10 July 2020
Artrya Secures Funding For World-First Healthcare Technology
- Artrya to receive $1 million in Federal Government funding.
- Private funding round above target.
- Research paper selected as finalist in major global conference.
- Successful collaboration with University of Western Australia (UWA) and Harry Perkins Institute of Medical Research.
Perth, July 7, 2020:
Artrya, a developer of AI technology that more accurately identifies patients at risk of heart disease, has achieved key funding and research milestones as it drives towards product commercialisation.
The Federal Government this month awarded Artrya $1 million in funding through round three of the BioMedTech Horizons Program. Delivered by MTPConnect, the program supports innovative, collaborative health technologies that address unmet clinical needs.
Artrya was one of 10 companies chosen from 169 applicants nationally in this funding round. The grant will be used partly to employ PhD students from UWA in computer science and medicine, to further develop the technology.
“Artrya is changing how heart disease is diagnosed,” says co-founder and Executive Chairman John Barrington, AM. “Our vision is to harness the power of AI to treat more people who are susceptible to heart disease, and save lives.”
Barrington adds: “The funding will quicken Artrya’s push towards commercialisation as it refines its product, clinically validates the solution, attracts further equity and builds strong foundations for larger trials and regulatory approval. “
The commercialisation grant follows a successful private capital raising earlier this year. Artrya raised $2.8 million from sophisticated investors after originally seeking $2 million.
“Artrya is well placed to get its technology to market,” says Barrington. “Later this year, we will target regulatory approval, launch our beta product and promote a $10-$15 million Series A capital raising to support international expansion. Our technology is a world-first, Australian-made discovery through university and industry collaboration.”
Barrington says Artrya’s success reinforces WA’s potential to foster a thriving medtech ecosystem. “WA is producing outstanding medtech start-ups, has world-class universities and research institutions, and entrepreneurship is in the State’s DNA. The foundations are there to build industries of tomorrow in WA and futureproof our economy.”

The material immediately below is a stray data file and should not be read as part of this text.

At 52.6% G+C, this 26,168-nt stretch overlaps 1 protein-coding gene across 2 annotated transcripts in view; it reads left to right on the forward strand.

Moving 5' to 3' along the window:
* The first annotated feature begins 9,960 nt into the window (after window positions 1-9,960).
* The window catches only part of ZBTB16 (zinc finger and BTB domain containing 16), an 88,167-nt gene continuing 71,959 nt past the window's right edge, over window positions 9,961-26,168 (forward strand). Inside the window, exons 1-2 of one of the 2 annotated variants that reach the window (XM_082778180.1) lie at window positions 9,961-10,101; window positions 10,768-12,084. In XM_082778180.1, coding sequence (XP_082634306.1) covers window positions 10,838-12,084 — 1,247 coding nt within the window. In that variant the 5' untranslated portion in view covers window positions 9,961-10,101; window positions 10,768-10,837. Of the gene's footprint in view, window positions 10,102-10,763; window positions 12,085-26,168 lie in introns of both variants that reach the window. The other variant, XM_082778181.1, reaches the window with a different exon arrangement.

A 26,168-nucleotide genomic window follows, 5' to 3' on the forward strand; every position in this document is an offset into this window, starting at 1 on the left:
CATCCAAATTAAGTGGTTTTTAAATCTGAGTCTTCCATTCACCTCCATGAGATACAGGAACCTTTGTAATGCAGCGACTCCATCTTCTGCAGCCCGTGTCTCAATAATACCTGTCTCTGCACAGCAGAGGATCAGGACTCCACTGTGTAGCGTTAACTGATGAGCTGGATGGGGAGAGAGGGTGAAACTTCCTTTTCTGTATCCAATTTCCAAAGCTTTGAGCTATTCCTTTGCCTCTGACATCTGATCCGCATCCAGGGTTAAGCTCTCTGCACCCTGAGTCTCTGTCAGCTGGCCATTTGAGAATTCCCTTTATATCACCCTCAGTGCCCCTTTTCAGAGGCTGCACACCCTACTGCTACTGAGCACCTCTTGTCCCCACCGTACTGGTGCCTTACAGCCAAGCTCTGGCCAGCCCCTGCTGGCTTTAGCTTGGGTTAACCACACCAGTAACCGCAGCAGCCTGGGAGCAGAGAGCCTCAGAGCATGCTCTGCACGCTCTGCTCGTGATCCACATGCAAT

Strong early gains
Launched in 2018, Artrya is collaborating with UWA and the Harry Perkins Institute of Medical Research. Artrya Chief Medical Officer, Professor Girish Dwivedi, is the inaugural Wesfarmers Chair in Cardiology at UWA (Harry Perkins Institute of Medical Research).
Dwivedi is an internationally renowned researcher in non-invasive cardiac imaging techniques. Dwivedi is an expert in vulnerable plaques that are prone to rupture and cause heart attacks.
Using AI algorithms, Artrya is developing a cost-effective, point-of-care solution to identify high-risk plaques and the burden of restricted blood flows (ischemia).
Artrya’s first study on its results has attracted international attention. The prominent Society of Cardiovascular Computed Tomography (SCCT) has accepted Artrya’s research paper, nominating it as a finalist for the top paper of SCCT’s annual conference this year.
Artrya’s work is timely. Coronary Artery Disease (CAD) is the world’s leading cause of death. An estimated 26 million people worldwide have CT Coronary Angiography (CTCA) scans annually to record pictures of their heart. Artrya’s technology overcomes several challenges in existing CAD tests. Most have limited accuracy and provide no information about coronary plaque characteristics. Other tests cannot assess ischemia or are costly and time-consuming, restricting their use.
Artrya co-founder and CEO John Konstantopoulos says the technology will benefit patients, clinicians and the community. “We believe our novel, unique solution can more accurately identify and predict patients who are vulnerable to heart disease. This information can be used to prevent acute coronary events and improve patient quality of life.”
Konstantopoulos says Artrya technology provides an automated diagnosis in less than 2 minutes, enabling clinicians to see more patients. “There is a shortage of cardiologists and radiologists worldwide. Left undiagnosed, patients remain at risk, incorrect treatment regimes are administered and cost burdens on health systems escalate. With ageing populations and the demand for medical services rising globally, significant delays in reporting can leave patients in critical situations.”
The consistent, high accuracy of the technology is another benefit. “Artrya reduces imaging costs and the risk of false diagnosis,” says Konstantopoulos. “By combining latest advances in AI, image processing, data analysis and CAD research, everything is cheaper, faster and more accurate. That is good for the healthcare system and communities.”
Konstantopoulos believes AI is the future of heart-disease diagnosis. “Early feedback from clinicians on Artrya’s technology is encouraging. Clinicians see the power of AI to improve the efficiency and accuracy of heart scans. Most of all, they see the potential to treat more patients and reduce the incidence of heart attacks.”